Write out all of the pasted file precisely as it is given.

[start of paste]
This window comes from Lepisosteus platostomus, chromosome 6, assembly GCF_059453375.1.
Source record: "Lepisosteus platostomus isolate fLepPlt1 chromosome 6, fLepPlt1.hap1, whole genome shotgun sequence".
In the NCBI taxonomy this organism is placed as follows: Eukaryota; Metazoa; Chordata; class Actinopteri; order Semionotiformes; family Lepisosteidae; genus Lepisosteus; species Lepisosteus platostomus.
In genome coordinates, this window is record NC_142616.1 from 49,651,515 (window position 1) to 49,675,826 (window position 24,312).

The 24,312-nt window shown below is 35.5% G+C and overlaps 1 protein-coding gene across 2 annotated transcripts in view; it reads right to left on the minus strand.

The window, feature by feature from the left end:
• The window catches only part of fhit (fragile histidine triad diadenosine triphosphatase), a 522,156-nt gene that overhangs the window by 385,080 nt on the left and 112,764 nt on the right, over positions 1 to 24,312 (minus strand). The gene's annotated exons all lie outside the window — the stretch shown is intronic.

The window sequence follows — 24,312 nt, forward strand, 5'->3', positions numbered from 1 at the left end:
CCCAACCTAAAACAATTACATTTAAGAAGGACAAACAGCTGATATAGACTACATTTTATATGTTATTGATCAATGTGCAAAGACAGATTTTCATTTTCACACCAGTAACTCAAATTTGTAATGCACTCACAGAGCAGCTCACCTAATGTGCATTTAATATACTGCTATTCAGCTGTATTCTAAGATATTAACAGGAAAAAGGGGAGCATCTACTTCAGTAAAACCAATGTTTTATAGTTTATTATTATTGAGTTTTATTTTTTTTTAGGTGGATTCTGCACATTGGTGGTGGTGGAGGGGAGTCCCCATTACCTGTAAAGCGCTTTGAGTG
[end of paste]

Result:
This window comes from Lepisosteus platostomus, chromosome 6, assembly GCF_059453375.1.
Source record: "Lepisosteus platostomus isolate fLepPlt1 chromosome 6, fLepPlt1.hap1, whole genome shotgun sequence".
In the NCBI taxonomy this organism is placed as follows: Eukaryota; Metazoa; Chordata; class Actinopteri; order Semionotiformes; family Lepisosteidae; genus Lepisosteus; species Lepisosteus platostomus.
In genome coordinates, this window is record NC_142616.1 from 49,651,515 (window position 1) to 49,675,826 (window position 24,312).

The 24,312-nt window shown below is 35.5% G+C and overlaps 1 protein-coding gene across 2 annotated transcripts in view; it reads right to left on the minus strand.

The window, feature by feature from the left end:
• The window catches only part of fhit (fragile histidine triad diadenosine triphosphatase), a 522,156-nt gene that overhangs the window by 385,080 nt on the left and 112,764 nt on the right, over positions 1 to 24,312 (minus strand). The gene's annotated exons all lie outside the window — the stretch shown is intronic.

The window sequence follows — 24,312 nt, forward strand, 5'->3', positions numbered from 1 at the left end:
CCCAACCTAAAACAATTACATTTAAGAAGGACAAACAGCTGATATAGACTACATTTTATATGTTATTGATCAATGTGCAAAGACAGATTTTCATTTTCACACCAGTAACTCAAATTTGTAATGCACTCACAGAGCAGCTCACCTAATGTGCATTTAATATACTGCTATTCAGCTGTATTCTAAGATATTAACAGGAAAAAGGGGAGCATCTACTTCAGTAAAACCAATGTTTTATAGTTTATTATTATTGAGTTTTATTTTTTTTTAGGTGGATTCTGCACATTGGTGGTGGTGGAGGGGAGTCCCCATTACCTGTAAAGCGCTTTGAGTG